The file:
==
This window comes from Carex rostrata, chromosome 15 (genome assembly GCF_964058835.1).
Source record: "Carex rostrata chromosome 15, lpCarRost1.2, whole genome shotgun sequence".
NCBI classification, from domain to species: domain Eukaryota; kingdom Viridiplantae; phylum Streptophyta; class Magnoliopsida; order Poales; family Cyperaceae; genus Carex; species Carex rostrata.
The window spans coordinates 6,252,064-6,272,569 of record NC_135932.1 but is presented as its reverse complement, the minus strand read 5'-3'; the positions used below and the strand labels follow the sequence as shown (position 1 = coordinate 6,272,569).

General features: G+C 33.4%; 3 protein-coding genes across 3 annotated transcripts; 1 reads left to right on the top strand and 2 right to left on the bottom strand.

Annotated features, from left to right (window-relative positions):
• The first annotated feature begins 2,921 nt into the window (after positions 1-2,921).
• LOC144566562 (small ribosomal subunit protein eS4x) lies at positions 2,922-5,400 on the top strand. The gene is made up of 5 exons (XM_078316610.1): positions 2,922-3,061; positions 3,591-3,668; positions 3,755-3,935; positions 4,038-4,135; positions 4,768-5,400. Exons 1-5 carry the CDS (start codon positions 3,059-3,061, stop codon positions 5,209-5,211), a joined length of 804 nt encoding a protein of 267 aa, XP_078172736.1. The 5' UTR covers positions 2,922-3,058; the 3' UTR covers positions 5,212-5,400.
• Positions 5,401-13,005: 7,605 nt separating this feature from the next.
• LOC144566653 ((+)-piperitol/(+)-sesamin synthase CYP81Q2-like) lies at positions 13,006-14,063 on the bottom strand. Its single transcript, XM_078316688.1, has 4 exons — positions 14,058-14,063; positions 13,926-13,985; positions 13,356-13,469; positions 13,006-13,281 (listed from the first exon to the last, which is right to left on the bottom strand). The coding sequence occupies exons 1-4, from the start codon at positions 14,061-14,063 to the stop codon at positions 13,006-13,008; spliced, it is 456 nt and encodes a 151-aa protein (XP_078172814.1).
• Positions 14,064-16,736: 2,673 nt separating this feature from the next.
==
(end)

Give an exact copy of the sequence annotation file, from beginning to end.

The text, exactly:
This window comes from Carex rostrata, chromosome 15 (genome assembly GCF_964058835.1).
Source record: "Carex rostrata chromosome 15, lpCarRost1.2, whole genome shotgun sequence".
NCBI classification, from domain to species: domain Eukaryota; kingdom Viridiplantae; phylum Streptophyta; class Magnoliopsida; order Poales; family Cyperaceae; genus Carex; species Carex rostrata.
The window spans coordinates 6,252,064-6,272,569 of record NC_135932.1 but is presented as its reverse complement, the minus strand read 5'-3'; the positions used below and the strand labels follow the sequence as shown (position 1 = coordinate 6,272,569).

General features: G+C 33.4%; 3 protein-coding genes across 3 annotated transcripts; 1 reads left to right on the top strand and 2 right to left on the bottom strand.

Annotated features, from left to right (window-relative positions):
• The first annotated feature begins 2,921 nt into the window (after positions 1-2,921).
• LOC144566562 (small ribosomal subunit protein eS4x) lies at positions 2,922-5,400 on the top strand. The gene is made up of 5 exons (XM_078316610.1): positions 2,922-3,061; positions 3,591-3,668; positions 3,755-3,935; positions 4,038-4,135; positions 4,768-5,400. Exons 1-5 carry the CDS (start codon positions 3,059-3,061, stop codon positions 5,209-5,211), a joined length of 804 nt encoding a protein of 267 aa, XP_078172736.1. The 5' UTR covers positions 2,922-3,058; the 3' UTR covers positions 5,212-5,400.
• Positions 5,401-13,005: 7,605 nt separating this feature from the next.
• LOC144566653 ((+)-piperitol/(+)-sesamin synthase CYP81Q2-like) lies at positions 13,006-14,063 on the bottom strand. Its single transcript, XM_078316688.1, has 4 exons — positions 14,058-14,063; positions 13,926-13,985; positions 13,356-13,469; positions 13,006-13,281 (listed from the first exon to the last, which is right to left on the bottom strand). The coding sequence occupies exons 1-4, from the start codon at positions 14,061-14,063 to the stop codon at positions 13,006-13,008; spliced, it is 456 nt and encodes a 151-aa protein (XP_078172814.1).
• Positions 14,064-16,736: 2,673 nt separating this feature from the next.